What They Do: Financial managers produce financial reports, direct investment activities, and develop strategies and plans for the long-term financial goals of their organization.
Work Environment: Financial managers work in many industries, including banks and insurance companies. Most financial managers work full time and some work more than 40 hours per week.
How to Become One: Financial managers typically have a bachelor’s degree and 5 years or more of experience in another business or financial occupation, such as an accountant, auditor, securities sales agent, or financial analyst.
Salary: The median annual wage for financial managers is $129,890.
Job Outlook: Employment of financial managers is projected to grow 16 percent over the next ten years, much faster than the average for all occupations. Several core functions of financial managers, including risk management and cash management, are expected to be in high demand over the next decade.
Related Careers: Compare the job duties, education, job growth, and pay of financial managers with similar occupations.
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Conduct complex financial analysis and develop reports to provide insight to business operations. Work closely with field management in managing and reporting on special projects. Train financial ...
Financial Reporting and Analysis * Partner with Area Finance Director and Finance Service Center ... Management of fixed assets records * Leads Area Finance Team Members * Direct oversight of ...
Financial Analysis and Management ; Market sizing, scoping, and analysis; Risk Management ; Business Analysis; Negotiations; Data Analysis and Insights; and Regression Analysis. Any suitable ...
Financial managers are responsible for the financial health of an organization. They produce financial reports, direct investment activities, and develop strategies and plans for the long-term financial goals of their organization.
Financial managers typically do the following:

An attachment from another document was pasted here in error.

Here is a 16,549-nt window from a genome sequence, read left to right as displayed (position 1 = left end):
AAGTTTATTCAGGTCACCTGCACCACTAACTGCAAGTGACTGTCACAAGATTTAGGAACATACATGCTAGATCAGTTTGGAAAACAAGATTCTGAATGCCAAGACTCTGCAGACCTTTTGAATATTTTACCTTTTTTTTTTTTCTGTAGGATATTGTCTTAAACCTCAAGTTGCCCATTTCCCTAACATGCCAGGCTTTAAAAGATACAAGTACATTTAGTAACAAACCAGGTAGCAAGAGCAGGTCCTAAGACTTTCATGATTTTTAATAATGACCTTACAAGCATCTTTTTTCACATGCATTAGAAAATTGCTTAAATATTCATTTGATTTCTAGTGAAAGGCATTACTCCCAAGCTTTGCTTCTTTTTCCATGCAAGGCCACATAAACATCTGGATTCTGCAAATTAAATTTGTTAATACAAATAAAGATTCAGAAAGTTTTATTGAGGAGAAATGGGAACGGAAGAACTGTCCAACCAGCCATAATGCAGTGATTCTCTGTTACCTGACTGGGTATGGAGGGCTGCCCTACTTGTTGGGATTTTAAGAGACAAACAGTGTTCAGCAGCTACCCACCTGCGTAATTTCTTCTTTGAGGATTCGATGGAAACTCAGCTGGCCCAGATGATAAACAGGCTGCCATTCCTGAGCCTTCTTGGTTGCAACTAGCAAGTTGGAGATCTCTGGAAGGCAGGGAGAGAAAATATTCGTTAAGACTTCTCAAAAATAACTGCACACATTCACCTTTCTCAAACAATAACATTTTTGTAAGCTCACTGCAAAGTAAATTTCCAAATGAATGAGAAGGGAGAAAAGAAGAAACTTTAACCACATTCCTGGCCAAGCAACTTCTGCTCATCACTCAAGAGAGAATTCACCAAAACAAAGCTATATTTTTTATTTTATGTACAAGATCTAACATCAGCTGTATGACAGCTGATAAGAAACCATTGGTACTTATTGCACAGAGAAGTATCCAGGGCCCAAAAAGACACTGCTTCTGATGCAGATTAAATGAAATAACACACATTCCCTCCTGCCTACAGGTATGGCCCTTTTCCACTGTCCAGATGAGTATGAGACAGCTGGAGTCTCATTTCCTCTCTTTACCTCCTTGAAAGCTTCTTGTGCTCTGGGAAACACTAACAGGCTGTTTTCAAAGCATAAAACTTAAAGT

The role of the financial manager, particularly in business, is changing in response to technological advances that have substantially reduced the amount of time it takes to produce financial reports. Financial managers' main responsibility used to be monitoring a company's finances, but they now do more data analysis and advise senior managers on ways to maximize profits. They often work on teams, acting as business advisors to top executives.
Financial managers also do tasks that are specific to their organization or industry. For example, government financial managers must be experts on government appropriations and budgeting processes, and healthcare financial managers must know about topics in healthcare finance. Moreover, financial managers must be knowledgeable about special tax laws and regulations that affect their industry.
The following are examples of types of financial managers:
Controllers direct the preparation of financial reports that summarize and forecast the organization's financial position, such as income statements, balance sheets, and analyses of future earnings or expenses. Controllers also are in charge of preparing special reports required by governmental agencies that regulate businesses. Often, controllers oversee the accounting, audit, and budget departments of their organization.
Treasurers and finance officers direct their organization's budgets to meet its financial goals. They oversee the investment of funds and carry out strategies to raise capital (such as issuing stocks or bonds) to support the firm's expansion. They also develop financial plans for mergers (two companies joining together) and acquisitions (one company buying another).
Credit managers oversee their firm's credit business. They set credit-rating criteria, determine credit ceilings, and monitor the collections of past-due accounts.
Cash managers monitor and control the flow of cash in and out of the company to meet business and investment needs. For example, they must project cash flow to determine whether the company will have a shortage or surplus of cash.
Risk managers control financial risk by using strategies to limit or offset the probability of a financial loss or a company's exposure to financial uncertainty. Among the risks they try to limit are those that stem from currency or commodity price changes.
Insurance managers decide how best to limit a company's losses by obtaining insurance against risks, such as the need to make disability payments for an employee who gets hurt on the job or the costs imposed by a lawsuit against the company.
Financial managers hold about 653,600 jobs. The largest employers of financial managers are as follows:
|Finance and insurance||30%|
|Professional, scientific, and technical services||14%|
|Management of companies and enterprises||11%|
Financial managers work closely with top executives and with departments that develop the data financial managers need.
Most financial managers work full time and some work more than 40 hours per week.
Get the education you need: Find schools for Financial Managers near you!
Financial managers typically have a bachelor's degree and 5 years or more of experience in another business or financial occupation, such as an accountant, securities sales agent, or financial analyst.